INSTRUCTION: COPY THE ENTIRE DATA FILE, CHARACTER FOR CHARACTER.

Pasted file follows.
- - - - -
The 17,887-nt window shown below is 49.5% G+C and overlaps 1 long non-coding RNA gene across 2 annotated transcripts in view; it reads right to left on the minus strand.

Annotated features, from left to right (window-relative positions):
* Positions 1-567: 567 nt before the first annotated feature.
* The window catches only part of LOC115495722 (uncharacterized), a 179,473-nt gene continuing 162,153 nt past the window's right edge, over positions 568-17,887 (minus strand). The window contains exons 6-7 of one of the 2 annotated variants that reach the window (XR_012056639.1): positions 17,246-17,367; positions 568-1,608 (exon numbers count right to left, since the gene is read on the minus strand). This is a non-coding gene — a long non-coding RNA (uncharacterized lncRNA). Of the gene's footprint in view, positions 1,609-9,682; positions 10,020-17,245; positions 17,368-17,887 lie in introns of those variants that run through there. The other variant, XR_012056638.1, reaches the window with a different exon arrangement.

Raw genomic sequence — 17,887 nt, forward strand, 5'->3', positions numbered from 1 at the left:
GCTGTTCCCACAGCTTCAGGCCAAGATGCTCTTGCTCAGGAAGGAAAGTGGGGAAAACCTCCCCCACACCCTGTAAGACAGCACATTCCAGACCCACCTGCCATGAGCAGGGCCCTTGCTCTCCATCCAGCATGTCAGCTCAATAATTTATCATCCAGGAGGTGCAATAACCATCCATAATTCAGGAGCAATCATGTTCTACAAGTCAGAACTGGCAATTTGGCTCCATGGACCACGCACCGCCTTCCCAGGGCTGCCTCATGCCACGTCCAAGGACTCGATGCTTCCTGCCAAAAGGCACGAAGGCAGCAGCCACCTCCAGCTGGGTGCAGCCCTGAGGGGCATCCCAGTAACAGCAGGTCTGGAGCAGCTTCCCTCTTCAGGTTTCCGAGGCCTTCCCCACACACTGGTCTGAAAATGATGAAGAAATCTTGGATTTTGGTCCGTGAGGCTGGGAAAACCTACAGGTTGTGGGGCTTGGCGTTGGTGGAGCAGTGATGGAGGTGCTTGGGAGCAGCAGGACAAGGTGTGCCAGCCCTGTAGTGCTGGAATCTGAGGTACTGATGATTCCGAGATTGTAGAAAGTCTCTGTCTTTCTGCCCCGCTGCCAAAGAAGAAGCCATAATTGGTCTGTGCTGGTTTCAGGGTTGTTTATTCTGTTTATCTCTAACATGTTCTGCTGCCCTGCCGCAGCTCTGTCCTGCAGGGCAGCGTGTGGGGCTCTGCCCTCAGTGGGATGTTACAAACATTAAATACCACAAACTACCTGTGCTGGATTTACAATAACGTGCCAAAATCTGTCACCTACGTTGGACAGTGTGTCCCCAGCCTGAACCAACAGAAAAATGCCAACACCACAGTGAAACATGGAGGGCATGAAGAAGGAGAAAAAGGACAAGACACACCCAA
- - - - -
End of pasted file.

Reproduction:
The 17,887-nt window shown below is 49.5% G+C and overlaps 1 long non-coding RNA gene across 2 annotated transcripts in view; it reads right to left on the minus strand.

Annotated features, from left to right (window-relative positions):
* Positions 1-567: 567 nt before the first annotated feature.
* The window catches only part of LOC115495722 (uncharacterized), a 179,473-nt gene continuing 162,153 nt past the window's right edge, over positions 568-17,887 (minus strand). The window contains exons 6-7 of one of the 2 annotated variants that reach the window (XR_012056639.1): positions 17,246-17,367; positions 568-1,608 (exon numbers count right to left, since the gene is read on the minus strand). This is a non-coding gene — a long non-coding RNA (uncharacterized lncRNA). Of the gene's footprint in view, positions 1,609-9,682; positions 10,020-17,245; positions 17,368-17,887 lie in introns of those variants that run through there. The other variant, XR_012056638.1, reaches the window with a different exon arrangement.

Raw genomic sequence — 17,887 nt, forward strand, 5'->3', positions numbered from 1 at the left:
GCTGTTCCCACAGCTTCAGGCCAAGATGCTCTTGCTCAGGAAGGAAAGTGGGGAAAACCTCCCCCACACCCTGTAAGACAGCACATTCCAGACCCACCTGCCATGAGCAGGGCCCTTGCTCTCCATCCAGCATGTCAGCTCAATAATTTATCATCCAGGAGGTGCAATAACCATCCATAATTCAGGAGCAATCATGTTCTACAAGTCAGAACTGGCAATTTGGCTCCATGGACCACGCACCGCCTTCCCAGGGCTGCCTCATGCCACGTCCAAGGACTCGATGCTTCCTGCCAAAAGGCACGAAGGCAGCAGCCACCTCCAGCTGGGTGCAGCCCTGAGGGGCATCCCAGTAACAGCAGGTCTGGAGCAGCTTCCCTCTTCAGGTTTCCGAGGCCTTCCCCACACACTGGTCTGAAAATGATGAAGAAATCTTGGATTTTGGTCCGTGAGGCTGGGAAAACCTACAGGTTGTGGGGCTTGGCGTTGGTGGAGCAGTGATGGAGGTGCTTGGGAGCAGCAGGACAAGGTGTGCCAGCCCTGTAGTGCTGGAATCTGAGGTACTGATGATTCCGAGATTGTAGAAAGTCTCTGTCTTTCTGCCCCGCTGCCAAAGAAGAAGCCATAATTGGTCTGTGCTGGTTTCAGGGTTGTTTATTCTGTTTATCTCTAACATGTTCTGCTGCCCTGCCGCAGCTCTGTCCTGCAGGGCAGCGTGTGGGGCTCTGCCCTCAGTGGGATGTTACAAACATTAAATACCACAAACTACCTGTGCTGGATTTACAATAACGTGCCAAAATCTGTCACCTACGTTGGACAGTGTGTCCCCAGCCTGAACCAACAGAAAAATGCCAACACCACAGTGAAACATGGAGGGCATGAAGAAGGAGAAAAAGGACAAGACACACCCAA